Fields Cook with the Grand Jurors. Fields Cook is standing on the left side of the back row. He is the second person.
He was born a slave in King Williams County, Virginia around 1817, and was author of the 1847 unpublished memoir, “Fields’ Observations.” He was emancipated in 1850. Fields worked with the Freedmen’s Bureau during the Reconstruction Era as a teacher, and then as a bank cashier for the Freedman’s Savings Bank. He was elected as one of the jurors on the Treason Trial of Confederate President Jefferson Davis. He was a student in 1867 at the National Theological Institute and University in Washington, D.C. A Republican leader, but he ran as an independent candidate for the 1869 seat in Congress. In addition, he was one of the first Colored men who sued and won for being denied his constitutional rights.
Reverend Fields Cook attended many political and religious conventions in his life. One time, he even attended a convention in Philadelphia in 1874 and he made a reservation to stay at the Brigham House at 1026 – 1044 Market Street. When Fields arrived in Philadelphia, he went to the Brigham House to check in, but he was denied a room based on his race. When he asked the clerk why he was denied, the clerk said there were no available rooms. Fields asked the clerk if he could sit in the Clerk’s Office, and he was allowed to. Fields sat in a chair and watched all night guests checking in, and there were over 18 of them. Fields told the clerk the next day what he observed. The clerk then told Fields that they do not rent rooms to Negroes.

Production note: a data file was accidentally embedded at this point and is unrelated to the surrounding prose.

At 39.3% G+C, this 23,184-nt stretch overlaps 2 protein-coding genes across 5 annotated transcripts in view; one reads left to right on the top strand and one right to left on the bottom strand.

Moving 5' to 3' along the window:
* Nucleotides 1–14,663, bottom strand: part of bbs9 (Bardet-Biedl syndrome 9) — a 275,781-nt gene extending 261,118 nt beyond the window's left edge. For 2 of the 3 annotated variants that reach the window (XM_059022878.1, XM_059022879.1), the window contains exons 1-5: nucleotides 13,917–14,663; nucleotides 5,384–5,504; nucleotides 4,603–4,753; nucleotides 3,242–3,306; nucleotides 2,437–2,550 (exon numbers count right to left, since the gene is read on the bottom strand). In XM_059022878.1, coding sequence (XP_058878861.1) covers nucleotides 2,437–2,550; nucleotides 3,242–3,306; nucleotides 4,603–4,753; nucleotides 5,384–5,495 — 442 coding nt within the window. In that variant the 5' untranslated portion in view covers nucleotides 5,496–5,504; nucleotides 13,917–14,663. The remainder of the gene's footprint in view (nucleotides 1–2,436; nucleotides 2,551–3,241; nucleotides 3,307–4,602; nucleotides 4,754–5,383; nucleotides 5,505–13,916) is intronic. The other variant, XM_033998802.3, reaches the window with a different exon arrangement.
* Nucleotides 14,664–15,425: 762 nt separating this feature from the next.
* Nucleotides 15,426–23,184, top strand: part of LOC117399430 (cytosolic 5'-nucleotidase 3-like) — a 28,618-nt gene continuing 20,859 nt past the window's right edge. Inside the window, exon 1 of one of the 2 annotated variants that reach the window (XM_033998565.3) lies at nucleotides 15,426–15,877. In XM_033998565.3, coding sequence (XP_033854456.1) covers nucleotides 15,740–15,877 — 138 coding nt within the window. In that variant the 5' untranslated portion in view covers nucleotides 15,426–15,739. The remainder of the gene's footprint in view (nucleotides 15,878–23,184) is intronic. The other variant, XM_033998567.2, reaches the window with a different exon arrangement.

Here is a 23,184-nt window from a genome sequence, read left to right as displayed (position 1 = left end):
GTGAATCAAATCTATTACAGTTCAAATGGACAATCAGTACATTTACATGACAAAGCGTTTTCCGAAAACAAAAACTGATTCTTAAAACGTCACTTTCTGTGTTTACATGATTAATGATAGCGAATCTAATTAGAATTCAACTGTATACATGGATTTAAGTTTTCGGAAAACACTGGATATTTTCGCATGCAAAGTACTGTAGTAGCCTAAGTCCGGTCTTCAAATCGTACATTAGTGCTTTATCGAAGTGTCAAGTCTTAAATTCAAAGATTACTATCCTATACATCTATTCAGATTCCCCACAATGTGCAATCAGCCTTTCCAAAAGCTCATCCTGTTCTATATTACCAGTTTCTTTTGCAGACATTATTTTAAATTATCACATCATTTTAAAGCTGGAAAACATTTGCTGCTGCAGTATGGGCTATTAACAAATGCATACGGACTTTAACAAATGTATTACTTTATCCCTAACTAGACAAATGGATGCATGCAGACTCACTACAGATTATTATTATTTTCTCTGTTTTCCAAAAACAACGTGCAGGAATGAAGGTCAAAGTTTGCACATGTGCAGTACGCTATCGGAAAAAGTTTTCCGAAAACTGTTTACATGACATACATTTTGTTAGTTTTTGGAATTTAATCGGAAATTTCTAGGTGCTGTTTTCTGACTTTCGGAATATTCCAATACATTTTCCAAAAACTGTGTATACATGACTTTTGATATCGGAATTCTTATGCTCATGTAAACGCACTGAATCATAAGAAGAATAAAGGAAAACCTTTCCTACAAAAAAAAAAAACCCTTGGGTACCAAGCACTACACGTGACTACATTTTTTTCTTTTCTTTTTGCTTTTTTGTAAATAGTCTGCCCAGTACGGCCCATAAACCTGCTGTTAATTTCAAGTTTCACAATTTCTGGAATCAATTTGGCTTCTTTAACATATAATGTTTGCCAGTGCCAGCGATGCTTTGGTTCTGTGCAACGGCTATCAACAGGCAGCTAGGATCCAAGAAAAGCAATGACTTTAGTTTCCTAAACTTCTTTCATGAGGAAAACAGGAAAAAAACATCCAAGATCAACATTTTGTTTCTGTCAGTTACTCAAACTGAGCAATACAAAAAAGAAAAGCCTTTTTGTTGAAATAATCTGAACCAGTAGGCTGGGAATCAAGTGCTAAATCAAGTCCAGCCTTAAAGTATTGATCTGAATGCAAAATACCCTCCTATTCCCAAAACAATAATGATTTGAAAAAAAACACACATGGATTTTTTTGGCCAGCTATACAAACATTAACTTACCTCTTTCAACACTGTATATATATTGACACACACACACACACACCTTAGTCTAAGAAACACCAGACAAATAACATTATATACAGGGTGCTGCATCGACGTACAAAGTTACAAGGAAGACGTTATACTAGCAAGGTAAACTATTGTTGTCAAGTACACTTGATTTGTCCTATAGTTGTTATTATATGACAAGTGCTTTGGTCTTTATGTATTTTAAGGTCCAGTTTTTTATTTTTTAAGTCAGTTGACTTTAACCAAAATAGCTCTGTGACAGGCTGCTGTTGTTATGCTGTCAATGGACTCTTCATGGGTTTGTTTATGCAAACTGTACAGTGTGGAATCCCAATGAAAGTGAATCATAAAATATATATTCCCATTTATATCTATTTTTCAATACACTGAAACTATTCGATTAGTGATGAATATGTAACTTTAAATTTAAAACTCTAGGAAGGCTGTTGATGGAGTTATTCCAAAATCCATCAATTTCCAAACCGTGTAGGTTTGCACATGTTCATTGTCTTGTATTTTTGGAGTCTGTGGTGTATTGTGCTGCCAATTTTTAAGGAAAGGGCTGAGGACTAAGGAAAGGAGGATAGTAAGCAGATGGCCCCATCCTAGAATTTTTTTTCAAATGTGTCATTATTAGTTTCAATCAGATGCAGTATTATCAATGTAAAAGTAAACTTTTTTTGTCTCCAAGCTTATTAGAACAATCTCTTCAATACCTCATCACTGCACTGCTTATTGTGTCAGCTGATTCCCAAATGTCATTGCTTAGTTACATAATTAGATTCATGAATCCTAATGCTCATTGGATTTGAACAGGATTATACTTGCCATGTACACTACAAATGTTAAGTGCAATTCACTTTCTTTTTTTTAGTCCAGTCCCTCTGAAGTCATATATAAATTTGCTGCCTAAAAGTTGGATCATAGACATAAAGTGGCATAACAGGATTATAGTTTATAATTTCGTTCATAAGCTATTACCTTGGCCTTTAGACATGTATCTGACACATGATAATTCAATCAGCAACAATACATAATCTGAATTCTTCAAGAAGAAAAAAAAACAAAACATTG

Reverend Fields Cook hired a lawyer and filed a suit against the Bingham House and the Clerk. That lawsuit became Case No. 15,868 – United States v. Newcomer in the District Court, E. D. Pennsylvania. Feb. 29, 1876, “Civil Rights – Refusal of Hotel Clerk to Receive Negro.” Reverend Fields Cook won the case.
In the courtroom, the District Judge said, “The fourteenth amendment of the constitution of the United States makes all persons born or naturalized in the United States, and subject to the jurisdiction thereof, citizens … no state shall make or enforce any law which shall abridge the privileges or immunities of citizens of the United States ….” Reverend Cook’s case predated the 1896 Plessy v. Ferguson case that enforced the Jim Crow laws.
Reverend Fields Cook came to Alexandria in 1870 to work for the Freedman’s Savings Bank; the bank closed in 1876. After that, Fields became the second pastor of Third Baptist Church from 1876 – 1883. He left Third Baptist Church to start a new Church, Ebenezer Baptist, and he became Ebenezer’s pastor from 1883 until he died on Jan. 21, 1897.
Fields Cook married an enslaved woman named Mary. They had several children, including a son named after him. Fields migrated from Richmond to Alexandria with his wife and adopted daughter in 1870. He left his children and siblings in Richmond. He and his wife, Mary are buried at Bethel Cemetery.
Reverend Fields Cook was a man of action. He did not let the years he spent in slavery stop him from achieving an extraordinary life for a man of color. He fought for his constitutional rights as a citizen of the United States of America.
Char McCargo Bah is a published author, freelance writer, independent historian, genealogist and a Living Legend of Alexandria. She maintains two blogs, https://theotheralexandria.com/ and https://findingthingsforu.com/.